What is History Workshop Online?
History Workshop Online (HWO) is a digital magazine that seeks to continue the spirit of the History Workshop movement by publishing accessible and engaging articles that deepen understanding of the past for historians and the public, and which reflect upon present day issues and agitate for change in the world we live in now.
From its beginnings in the 1960s, the History Workshop movement advocated “history from below”: history envisioned from the perspective of ordinary people rather than elites. To that end, it sought to move the study of the past beyond the academy into public gatherings – “workshops” – that were open to anyone. The aim was to turn historical research and writing into (as founder Raphael Samuel put it) ‘a collaborative enterprise’ that could be used to support activism and social justice, and inform politics. HWJ emerged from this movement to become one of the most prestigious academic history journals in the world, while still maintaining its commitment to social and cultural history ‘from below’. It is now published by Oxford University Press: http://hwj.oxfordjournals.org/
History Workshop Online is edited by the HWJ editorial collective and seeks to add to and enrich this more formal academic history project. We provide space for academic historians, early career and doctoral researchers, archivists, curators, and those in the heritage industry to share their thoughts on history writ large and to reflect upon the present uses of past. We also encourage the participation of grassroots organisations, community groups, family historians, and other interested members of the public in these conversations.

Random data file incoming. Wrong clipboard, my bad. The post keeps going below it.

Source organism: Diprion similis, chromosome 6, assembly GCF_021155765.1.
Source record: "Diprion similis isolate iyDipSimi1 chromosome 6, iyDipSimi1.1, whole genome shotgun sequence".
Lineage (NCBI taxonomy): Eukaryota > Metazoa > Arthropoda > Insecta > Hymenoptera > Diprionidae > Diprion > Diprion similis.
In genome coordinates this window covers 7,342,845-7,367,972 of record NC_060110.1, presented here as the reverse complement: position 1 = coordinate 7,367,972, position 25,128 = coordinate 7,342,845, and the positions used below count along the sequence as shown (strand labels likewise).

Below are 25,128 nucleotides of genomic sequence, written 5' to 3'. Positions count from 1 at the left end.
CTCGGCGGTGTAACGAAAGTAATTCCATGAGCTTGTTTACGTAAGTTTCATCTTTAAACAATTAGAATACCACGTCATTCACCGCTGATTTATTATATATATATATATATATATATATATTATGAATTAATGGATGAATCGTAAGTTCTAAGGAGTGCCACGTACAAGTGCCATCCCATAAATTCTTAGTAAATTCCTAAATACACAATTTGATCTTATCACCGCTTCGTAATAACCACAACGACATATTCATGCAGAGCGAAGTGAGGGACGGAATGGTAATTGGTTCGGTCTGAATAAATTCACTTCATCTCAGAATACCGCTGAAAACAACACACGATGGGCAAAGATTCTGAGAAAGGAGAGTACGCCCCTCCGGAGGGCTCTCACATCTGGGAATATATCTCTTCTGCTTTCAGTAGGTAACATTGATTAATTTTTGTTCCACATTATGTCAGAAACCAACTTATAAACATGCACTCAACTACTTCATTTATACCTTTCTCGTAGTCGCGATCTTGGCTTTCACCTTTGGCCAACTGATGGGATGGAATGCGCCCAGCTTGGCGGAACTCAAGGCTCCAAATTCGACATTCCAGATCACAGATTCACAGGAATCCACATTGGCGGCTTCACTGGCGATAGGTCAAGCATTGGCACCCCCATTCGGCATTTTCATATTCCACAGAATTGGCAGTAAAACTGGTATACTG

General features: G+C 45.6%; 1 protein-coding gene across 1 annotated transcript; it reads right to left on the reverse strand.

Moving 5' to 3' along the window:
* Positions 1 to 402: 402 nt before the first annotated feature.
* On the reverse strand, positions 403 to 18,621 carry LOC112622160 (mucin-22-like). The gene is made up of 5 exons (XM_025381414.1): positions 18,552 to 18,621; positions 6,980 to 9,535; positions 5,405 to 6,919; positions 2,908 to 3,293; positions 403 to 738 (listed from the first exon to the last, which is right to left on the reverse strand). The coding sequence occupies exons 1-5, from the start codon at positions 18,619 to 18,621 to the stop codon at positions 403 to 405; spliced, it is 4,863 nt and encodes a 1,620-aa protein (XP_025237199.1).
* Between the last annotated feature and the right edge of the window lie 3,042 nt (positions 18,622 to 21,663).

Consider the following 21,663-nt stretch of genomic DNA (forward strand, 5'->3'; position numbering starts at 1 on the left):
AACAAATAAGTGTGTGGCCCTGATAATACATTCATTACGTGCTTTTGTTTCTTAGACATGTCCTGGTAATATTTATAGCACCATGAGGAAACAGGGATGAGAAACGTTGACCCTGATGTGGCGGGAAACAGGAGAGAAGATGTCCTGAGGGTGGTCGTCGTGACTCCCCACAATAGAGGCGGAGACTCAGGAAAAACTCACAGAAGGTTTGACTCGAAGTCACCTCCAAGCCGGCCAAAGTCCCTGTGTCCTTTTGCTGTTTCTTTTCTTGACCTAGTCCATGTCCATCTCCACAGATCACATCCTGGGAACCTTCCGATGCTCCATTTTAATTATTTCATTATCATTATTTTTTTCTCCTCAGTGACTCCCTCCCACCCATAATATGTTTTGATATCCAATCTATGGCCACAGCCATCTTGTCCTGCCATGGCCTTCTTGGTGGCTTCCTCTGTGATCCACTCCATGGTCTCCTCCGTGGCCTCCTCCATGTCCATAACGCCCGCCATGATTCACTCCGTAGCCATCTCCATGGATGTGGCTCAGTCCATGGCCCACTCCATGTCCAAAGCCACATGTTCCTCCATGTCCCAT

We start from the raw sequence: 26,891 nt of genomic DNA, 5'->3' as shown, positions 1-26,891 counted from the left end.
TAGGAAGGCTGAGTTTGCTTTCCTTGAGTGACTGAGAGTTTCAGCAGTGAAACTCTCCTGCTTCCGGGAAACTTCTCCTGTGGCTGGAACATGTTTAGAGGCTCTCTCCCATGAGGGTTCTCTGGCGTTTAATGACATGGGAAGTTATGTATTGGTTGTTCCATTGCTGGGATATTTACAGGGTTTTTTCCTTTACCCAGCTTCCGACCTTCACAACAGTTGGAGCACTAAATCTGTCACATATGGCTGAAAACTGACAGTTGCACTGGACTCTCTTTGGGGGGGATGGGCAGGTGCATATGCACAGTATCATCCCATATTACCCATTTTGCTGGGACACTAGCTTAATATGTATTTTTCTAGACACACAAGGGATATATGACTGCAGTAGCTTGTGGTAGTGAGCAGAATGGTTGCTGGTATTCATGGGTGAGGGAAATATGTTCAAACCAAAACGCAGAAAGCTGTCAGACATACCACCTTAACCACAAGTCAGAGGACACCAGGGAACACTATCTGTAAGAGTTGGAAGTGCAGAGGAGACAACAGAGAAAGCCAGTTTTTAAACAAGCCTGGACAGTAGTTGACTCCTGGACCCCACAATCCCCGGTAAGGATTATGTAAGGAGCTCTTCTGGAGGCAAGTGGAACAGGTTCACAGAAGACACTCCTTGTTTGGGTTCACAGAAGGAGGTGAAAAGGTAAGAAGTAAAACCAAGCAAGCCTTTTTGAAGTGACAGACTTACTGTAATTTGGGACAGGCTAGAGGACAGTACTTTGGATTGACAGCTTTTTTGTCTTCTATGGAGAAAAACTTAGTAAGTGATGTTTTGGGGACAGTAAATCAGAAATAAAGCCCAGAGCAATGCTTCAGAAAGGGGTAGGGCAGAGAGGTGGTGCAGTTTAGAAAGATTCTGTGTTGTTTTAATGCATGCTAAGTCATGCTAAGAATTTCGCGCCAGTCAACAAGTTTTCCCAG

We encourage contributions that are radical, political, contentious and accessible. We explicitly want to connect radical history to social, political, and cultural issues and problems in the present day. HWO provides a space where historians and historically-minded people can passionately, professionally, and personally engage with the histories that shape our understanding of the past and the present. We welcome contributors working from disparate geographical, historical and methodological positions that work within or speak to the History Workshop tradition.
We encourage lively and engaging discussion among our readers by commenting on our published pieces. Difference of opinion is encouraged but only when expressed with respect and thoughtfulness. We reserve the right to delete comments that engage in hateful, ad hominem attacks on other persons or use inappropriate language.
HWO is currently edited by Yasmin Khan (Oxford), Justin Bengry (Birkbeck) and Hannah Elias (Birkbeck).
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